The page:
I still write songs, and there are amusing band stories coming up in future comments, but lately, I’ve only been sharing the music I come up with with close friends (both of them, now that I’m counting), if anyone. I record stuff for myself now, really. After three decades of live performance, I’m not in a band at the moment. I broke up the last one when my guitarist decided, at the age of 40, that he would try narcotics. I don’t even drink, so you can imagine how fast that trio ended.

    I overdub all of my own instruments anyway, so I don’t feel the urgent need to form another combo. It might be nice to play live again someday just for the ambiance of it, if I ever get over my contempt for the audience. You should see the people who attend rock clubs these days, John……they drink more alcohol than I drink coffee, which is Really Saying Something. They enter the venue as intelligent adults and leave as wild animals. I’d had enough of entertaining that sort, too.

    I’ve amended my mindset, though: Now this is the only place I post, because I run into kindred spirits here, yourself obviously included. You’ve also done a LOT for the available storehouse of knowledge concerning quite a few recording artists whose work is beloved to me, so you’ve automatically got a dedicated reader here……who is apparently incapable of leaving concise comments! Lucky you!!

    Thank you for the VERY kind offer of a guest-post outlet. I don’t know what I would write about that you wouldn’t be able to tackle with much more insight. I think I’m doing better in this arena by reacting to the great stuff you post. On the extreme off-chance that you’d ever like an article about a particular subject but you don’t feel like writing it, I’m a formidable researcher, so just tell me what you need material about, and I’ll gladly contribute. Maybe I can share personal experience from the ’90s by listing all of the great jobs a guy can get with a B.A. in English, such as waiter, busboy, pizza-delivery driver, convenience-store clerk…

    A bit of humor at the end there for a fellow English graduate (if I remember correctly).

    Thanks again for suffering my verbosity (and being so cool about encouraging it!) —

    Chris (the ABQ is short for Albuquerque, but you probably figured that. I’d rather be called Chris than Albuquerque. That last sentence was funnier in my head than it appears on the screen.)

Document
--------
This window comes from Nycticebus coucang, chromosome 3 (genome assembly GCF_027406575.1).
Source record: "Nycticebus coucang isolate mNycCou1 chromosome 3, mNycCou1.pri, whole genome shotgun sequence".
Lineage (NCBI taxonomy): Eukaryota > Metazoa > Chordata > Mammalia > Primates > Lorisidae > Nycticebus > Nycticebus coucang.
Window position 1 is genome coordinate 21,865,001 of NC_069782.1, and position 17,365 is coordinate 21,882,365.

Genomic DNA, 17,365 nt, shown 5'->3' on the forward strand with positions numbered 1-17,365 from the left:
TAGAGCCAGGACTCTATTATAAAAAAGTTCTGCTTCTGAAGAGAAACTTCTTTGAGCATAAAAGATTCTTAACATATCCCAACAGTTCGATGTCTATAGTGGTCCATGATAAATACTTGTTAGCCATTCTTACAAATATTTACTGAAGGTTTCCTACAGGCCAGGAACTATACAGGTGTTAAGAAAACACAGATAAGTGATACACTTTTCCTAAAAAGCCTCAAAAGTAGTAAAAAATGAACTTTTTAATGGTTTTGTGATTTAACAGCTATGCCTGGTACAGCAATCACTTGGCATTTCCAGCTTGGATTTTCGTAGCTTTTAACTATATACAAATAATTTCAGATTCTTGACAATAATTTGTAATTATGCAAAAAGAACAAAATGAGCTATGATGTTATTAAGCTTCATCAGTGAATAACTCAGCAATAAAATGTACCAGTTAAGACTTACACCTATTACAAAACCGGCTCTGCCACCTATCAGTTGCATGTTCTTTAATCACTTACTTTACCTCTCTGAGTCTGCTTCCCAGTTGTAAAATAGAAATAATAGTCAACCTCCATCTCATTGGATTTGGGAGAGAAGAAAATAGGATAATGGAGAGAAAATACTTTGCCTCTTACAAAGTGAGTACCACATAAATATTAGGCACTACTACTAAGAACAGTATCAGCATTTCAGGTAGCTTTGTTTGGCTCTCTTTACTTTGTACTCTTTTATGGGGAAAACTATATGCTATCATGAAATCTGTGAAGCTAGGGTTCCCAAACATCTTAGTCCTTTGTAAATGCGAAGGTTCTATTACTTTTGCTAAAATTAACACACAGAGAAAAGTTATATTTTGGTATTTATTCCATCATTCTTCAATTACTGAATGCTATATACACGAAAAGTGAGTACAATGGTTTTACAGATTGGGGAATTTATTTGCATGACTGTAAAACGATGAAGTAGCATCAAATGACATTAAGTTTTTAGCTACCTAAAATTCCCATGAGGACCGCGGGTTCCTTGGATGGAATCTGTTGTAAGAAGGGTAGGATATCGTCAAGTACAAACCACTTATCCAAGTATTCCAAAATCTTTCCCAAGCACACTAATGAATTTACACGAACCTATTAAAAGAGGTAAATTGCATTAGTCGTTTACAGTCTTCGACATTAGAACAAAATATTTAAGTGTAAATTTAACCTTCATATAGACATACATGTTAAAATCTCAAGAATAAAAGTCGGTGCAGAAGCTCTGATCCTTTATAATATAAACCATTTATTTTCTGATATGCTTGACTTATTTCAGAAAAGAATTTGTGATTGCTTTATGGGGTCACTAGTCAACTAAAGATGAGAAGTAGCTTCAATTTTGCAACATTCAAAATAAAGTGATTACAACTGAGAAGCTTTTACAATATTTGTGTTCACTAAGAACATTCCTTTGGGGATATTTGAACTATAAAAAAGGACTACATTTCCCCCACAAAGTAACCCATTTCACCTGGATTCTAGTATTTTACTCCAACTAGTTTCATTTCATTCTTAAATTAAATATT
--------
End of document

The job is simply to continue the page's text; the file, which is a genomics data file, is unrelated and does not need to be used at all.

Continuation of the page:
Wow — that’s the largest amount of parenthetical endings I’ve ever typed in a row (so why not add one more, just to be a smart-ass).

    • Hah. If you read some of my early pieces in the link, you’ll see I’m no stranger to the parenthetical thought! Just want you to know that if you ever change your mind about a guest post the offer will be open. I understand your reluctance thoroughly…I only spent seven years deciding whether I was going to start this thing, and that was after years of swearing I wouldn’t even think about it….and I have to say it’s been a good experience, that’s gotten better as I’ve learned how to think in blog-post.

      In any case I hope that, be it here or somewhere, you’ll share more of your band experiences and also your publishing experiences. A tee-totaler playing the bars….there’s gotta be some very interesting experiences there. Again, it sounds like you could use a venue, so anything I can do to help/support that, just let me know.

      And, while I don’t share your level of Despair, I do understand it. My religious faith/experience has made me a Stoic. Minus that, I would probably be in a very similar place (or. more likely. deceased, as my Journey With the Go-Go’s piece will reveal if I ever get around to finishing it!)

      Also just want to say that I really appreciate your kind words on my choice of subjects. One thing I was clear on, once I finally took the plunge and started a blog, was that I wanted to shine a light into some corners that had been kept dark for what I discerned were Not Very Good Reasons (laziness, envy, ignorance, malice….basically the Usual Deadly Sins). There are still many subjects I can’t believe I haven’t gotten to, but I’m happy I’ve been able to get to at least a few and add something substantive. No matter how much I’m convinced I’m doing something valuable, though, there’s no substitute for actually hearing it validated by people like yourself, be they fellow English majors or not!

      P.S. I am trying very seriously to publish fiction so whenever you are in the mood to unload about your publishing experiences, good or bad, I am ready to lend an ear.

      Oh, and one last thing…If you find an older piece and want to comment there, it WILL come to the top of my comments section. You can always check there and, if for any reason it doesn’t appear on the front page, just let me know and I’ll track it down. But I’ve never had that particular aspect malfunction so I’m pretty confident it will work as intended.

  7. Pingback: I’M A FOOTNOTE! (Found in the Connection: Rattling Loose End #159) | THE ROUND PLACE IN THE MIDDLE